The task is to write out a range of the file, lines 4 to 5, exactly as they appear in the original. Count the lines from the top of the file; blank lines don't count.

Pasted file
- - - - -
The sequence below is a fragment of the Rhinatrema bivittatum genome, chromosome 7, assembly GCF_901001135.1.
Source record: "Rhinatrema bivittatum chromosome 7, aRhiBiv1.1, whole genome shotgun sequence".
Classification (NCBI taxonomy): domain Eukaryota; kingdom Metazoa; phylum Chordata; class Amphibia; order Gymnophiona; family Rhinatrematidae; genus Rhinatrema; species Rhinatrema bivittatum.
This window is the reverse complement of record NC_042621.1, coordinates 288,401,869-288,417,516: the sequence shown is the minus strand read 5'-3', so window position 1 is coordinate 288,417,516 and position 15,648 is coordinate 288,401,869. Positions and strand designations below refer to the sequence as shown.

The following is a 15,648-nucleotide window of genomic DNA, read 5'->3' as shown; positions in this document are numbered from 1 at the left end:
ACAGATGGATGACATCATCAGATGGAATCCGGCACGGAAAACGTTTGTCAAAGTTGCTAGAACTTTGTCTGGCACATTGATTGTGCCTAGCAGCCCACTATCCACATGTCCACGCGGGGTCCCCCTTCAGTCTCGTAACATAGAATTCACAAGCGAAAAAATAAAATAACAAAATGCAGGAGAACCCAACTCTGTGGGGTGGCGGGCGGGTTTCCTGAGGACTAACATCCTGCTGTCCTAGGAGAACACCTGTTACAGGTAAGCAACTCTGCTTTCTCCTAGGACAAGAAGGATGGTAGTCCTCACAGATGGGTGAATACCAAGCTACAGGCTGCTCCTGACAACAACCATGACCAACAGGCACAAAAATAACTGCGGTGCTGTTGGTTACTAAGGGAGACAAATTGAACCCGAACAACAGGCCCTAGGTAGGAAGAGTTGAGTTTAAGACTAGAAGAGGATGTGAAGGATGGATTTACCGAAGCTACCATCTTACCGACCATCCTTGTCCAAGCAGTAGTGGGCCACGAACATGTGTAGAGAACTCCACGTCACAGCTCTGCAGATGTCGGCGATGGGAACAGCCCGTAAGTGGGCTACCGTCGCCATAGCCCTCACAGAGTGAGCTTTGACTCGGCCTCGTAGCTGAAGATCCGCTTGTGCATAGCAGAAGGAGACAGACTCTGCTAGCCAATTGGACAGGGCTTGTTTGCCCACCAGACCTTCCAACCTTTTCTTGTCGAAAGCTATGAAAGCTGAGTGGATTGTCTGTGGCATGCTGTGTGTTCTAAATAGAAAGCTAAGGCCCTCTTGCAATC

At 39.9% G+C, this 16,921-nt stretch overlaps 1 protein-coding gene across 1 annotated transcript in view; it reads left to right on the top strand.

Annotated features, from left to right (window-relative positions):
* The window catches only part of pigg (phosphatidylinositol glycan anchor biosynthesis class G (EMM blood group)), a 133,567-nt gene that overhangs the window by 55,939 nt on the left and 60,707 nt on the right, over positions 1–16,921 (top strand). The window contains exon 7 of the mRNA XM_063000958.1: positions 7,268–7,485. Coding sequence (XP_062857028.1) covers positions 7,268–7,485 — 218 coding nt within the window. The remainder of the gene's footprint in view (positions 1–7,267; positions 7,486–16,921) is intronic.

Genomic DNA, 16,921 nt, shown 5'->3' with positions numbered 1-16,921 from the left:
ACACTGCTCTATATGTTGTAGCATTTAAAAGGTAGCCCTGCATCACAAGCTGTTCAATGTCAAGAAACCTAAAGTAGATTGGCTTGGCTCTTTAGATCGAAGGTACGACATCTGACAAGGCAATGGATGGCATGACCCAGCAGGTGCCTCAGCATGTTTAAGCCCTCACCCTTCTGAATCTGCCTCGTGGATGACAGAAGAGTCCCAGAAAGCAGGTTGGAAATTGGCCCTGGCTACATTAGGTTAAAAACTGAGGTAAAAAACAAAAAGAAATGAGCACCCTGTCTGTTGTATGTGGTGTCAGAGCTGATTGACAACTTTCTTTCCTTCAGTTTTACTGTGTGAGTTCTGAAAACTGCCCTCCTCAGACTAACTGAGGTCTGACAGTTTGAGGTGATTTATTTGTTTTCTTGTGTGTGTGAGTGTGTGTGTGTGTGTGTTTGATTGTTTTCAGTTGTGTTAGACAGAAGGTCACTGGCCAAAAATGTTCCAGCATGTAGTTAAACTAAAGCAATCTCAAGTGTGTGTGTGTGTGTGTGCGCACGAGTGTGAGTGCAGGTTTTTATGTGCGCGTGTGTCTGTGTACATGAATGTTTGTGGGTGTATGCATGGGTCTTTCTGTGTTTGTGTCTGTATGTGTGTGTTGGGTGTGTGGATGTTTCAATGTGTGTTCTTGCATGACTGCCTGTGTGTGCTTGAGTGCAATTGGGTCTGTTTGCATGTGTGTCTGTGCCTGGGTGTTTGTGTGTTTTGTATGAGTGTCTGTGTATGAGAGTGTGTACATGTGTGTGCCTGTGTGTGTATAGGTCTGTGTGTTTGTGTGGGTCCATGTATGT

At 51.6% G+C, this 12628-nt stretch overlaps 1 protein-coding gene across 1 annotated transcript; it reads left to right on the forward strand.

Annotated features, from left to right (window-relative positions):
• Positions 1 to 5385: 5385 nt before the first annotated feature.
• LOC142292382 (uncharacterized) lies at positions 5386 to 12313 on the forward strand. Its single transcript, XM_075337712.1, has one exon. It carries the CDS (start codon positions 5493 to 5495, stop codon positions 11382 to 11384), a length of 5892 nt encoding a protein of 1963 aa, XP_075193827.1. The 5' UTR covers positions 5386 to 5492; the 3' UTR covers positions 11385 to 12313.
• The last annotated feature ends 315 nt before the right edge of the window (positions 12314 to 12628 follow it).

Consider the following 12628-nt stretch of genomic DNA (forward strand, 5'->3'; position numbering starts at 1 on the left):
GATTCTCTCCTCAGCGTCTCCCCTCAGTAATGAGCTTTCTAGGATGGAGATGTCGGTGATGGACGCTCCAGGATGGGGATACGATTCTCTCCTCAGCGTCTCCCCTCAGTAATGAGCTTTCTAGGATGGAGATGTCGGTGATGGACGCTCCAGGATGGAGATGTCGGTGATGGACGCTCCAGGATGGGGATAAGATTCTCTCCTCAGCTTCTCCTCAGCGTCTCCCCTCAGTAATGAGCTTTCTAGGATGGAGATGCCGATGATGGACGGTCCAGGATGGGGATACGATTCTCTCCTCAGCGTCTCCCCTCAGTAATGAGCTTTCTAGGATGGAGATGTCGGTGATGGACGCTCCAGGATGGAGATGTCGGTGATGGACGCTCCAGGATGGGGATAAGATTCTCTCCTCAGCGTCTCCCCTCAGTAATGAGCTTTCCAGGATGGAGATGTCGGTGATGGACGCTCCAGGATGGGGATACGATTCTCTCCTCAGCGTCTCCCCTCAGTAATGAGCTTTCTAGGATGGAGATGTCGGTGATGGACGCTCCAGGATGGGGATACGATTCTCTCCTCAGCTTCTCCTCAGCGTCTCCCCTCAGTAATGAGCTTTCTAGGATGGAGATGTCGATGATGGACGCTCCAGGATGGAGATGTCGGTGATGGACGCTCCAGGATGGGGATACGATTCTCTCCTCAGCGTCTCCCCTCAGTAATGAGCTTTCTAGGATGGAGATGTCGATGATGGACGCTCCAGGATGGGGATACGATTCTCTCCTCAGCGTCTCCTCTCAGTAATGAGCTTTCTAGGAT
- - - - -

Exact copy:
This window is the reverse complement of record NC_042621.1, coordinates 288,401,869-288,417,516: the sequence shown is the minus strand read 5'-3', so window position 1 is coordinate 288,417,516 and position 15,648 is coordinate 288,401,869. Positions and strand designations below refer to the sequence as shown.

The following is a 15,648-nucleotide window of genomic DNA, read 5'->3' as shown; positions in this document are numbered from 1 at the left end: